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Noble: Prevent fever with your vote

The core of the charming Swiss village I once called home contains buildings constructed during the 1600s. Like Vail, Bremgarten’s village center is primarily pedestrian-only. It is bordered by a gorgeous river and hosts a quaint Christmas market, a tribute to its past as a Hapsburg market town.

Our family’s last days in town, after our household goods were packed and bound for Colorado, were spent at the 400-year-old Sonne Hotel. My motivation for booking that particular hotel was the prospect of encountering ghosts. Surely if ghosts existed, I reasoned, I would see one in a building four centuries old. On the day of departure, I left deeply disappointed.

Not far from the Sonne Hotel is an even older structure, the Hexenturm, which in English means “witches’ tower.” Made of stone with walls three meters thick at its base, this structure dates to 1415. It was part of the town fortifications, but its legacy is far more sinister.



Switzerland was not immune from the hysteria that swept Europe from the 1300s to the end of the 1600s resulting in the tragic deaths of tens of thousands of innocent women erroneously executed for witchcraft. In Bremgarten, nearly two dozen women met that fate in the Hexenturm. Many were hung upside down from their ankles, dangled through a trap door at the top of the tower, and dropped, slamming their heads against the ground. This was done to elicit a confession.

Witch hunts crossed the Atlantic along with the colonists. The Salem witch trials are one of the most infamous episodes in American history. From 1692 to1693, more than 200 people, mostly women, were accused of witchcraft in Massachusetts, 20 were executed and many more were tortured.



Witch hunts in Europe often followed episodes of catastrophe, such as disease or famine. In need of an explanation and lacking scientific knowledge, communities responded with primitive impulses such as paranoia, fear, and revenge. When something bad happened, someone must pay. It is no accident that those who paid with their lives were often the most vulnerable.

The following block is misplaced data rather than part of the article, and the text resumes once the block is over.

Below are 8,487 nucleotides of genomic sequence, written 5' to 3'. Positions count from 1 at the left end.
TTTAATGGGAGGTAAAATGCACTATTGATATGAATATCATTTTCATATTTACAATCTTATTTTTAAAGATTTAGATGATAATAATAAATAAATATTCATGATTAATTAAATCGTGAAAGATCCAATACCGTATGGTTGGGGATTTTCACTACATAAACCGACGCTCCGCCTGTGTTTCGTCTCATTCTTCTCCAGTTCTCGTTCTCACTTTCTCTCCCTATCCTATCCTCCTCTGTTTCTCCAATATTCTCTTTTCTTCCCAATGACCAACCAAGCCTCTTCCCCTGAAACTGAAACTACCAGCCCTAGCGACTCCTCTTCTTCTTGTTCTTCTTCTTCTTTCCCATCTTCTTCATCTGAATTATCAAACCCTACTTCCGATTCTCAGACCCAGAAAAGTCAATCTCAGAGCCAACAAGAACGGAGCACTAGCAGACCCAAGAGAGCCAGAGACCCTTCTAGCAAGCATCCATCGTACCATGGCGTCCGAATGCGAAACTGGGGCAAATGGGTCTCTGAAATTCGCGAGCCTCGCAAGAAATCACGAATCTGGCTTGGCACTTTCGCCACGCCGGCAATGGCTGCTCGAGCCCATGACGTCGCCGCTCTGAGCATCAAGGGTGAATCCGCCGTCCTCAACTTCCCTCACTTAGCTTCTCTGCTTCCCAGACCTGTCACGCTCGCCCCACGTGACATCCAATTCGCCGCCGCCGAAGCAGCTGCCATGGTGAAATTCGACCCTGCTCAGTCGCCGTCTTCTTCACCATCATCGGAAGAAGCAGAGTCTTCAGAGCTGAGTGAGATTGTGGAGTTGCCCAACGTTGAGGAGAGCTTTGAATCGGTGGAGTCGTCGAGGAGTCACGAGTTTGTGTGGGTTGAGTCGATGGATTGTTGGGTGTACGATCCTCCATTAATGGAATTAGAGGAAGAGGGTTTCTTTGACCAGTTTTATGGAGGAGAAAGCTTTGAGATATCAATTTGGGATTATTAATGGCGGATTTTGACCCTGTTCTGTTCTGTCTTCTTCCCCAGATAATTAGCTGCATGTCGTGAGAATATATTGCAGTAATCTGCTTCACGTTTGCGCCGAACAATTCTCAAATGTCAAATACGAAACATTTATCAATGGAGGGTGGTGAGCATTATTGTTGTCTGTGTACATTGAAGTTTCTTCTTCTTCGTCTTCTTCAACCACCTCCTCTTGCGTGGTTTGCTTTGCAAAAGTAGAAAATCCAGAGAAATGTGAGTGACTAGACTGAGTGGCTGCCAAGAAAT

However, no sudden calamity provoked the accusations in Salem. The Salem witch hunt emerged from other ugly human emotions: jealousy, suspicion of outsiders and fear of change. Salem was experiencing factionalism pitting the older, agricultural community against the newer, more prosperous port-oriented community.

Religion was another point of contention. Most of the accusers were daughters of church members. Most of the accused were outside the church. The accusations came after a 30-year lull in witchcraft accusations and shortly after the arrival in Salem of the Rev. Samuel Parris, whose daughter Elizabeth and niece Abigail were the first to make accusations.

Initially, the accused in Salem came from the margins of society: Tituba, the Parris’ slave; Sarah Good, a homeless beggar; and Sarah Osborne, who was in poor health. No one came to their defense. Sarah Good was executed. Sarah Osbourne died in jail. Tituba was resold into slavery.

However, the accusations soon targeted prominent community members. When the wife of then-Gov. William Phips was accused, the trials were brought to a swift conclusion. As if a fever had broken, many in Salem expressed remorse and regret. In 1702, the trials were determined to be unlawful. In addition to restoring the rights and good names of the accused, their families were paid restitution.

The Salem witch trials are instructive because many of the issues that prompted neighbors to turn on one another then are writ large in America today: deep-seated resentment from people falling behind economically, perceived loss of status, especially by white Americans as our nation diversifies, anger at a historical reckoning at times unflattering and the diminishing influence of religion.

As a result, our nation is witnessing a convulsive backlash from those who long for a conservative, religious America. Most alarming is the willingness of those on the right to embrace authoritarianism.

Our valley is witnessing an attempt by religious activists to dictate public health policy to our county commissioners and effect a takeover of the school board. We are watching an effort by sore losers to overturn Avon’s election.

We may possess the same assortment of emotions as our ancestors, but we have one thing they did not: the right to vote. Rather than breaking a fever, prevent it from happening in the first place. Send a message to the far-right fringe that their regressive ideology is not welcome in our community.

“How about a little fire, Scarecrow?” — The Wicked Witch of the West


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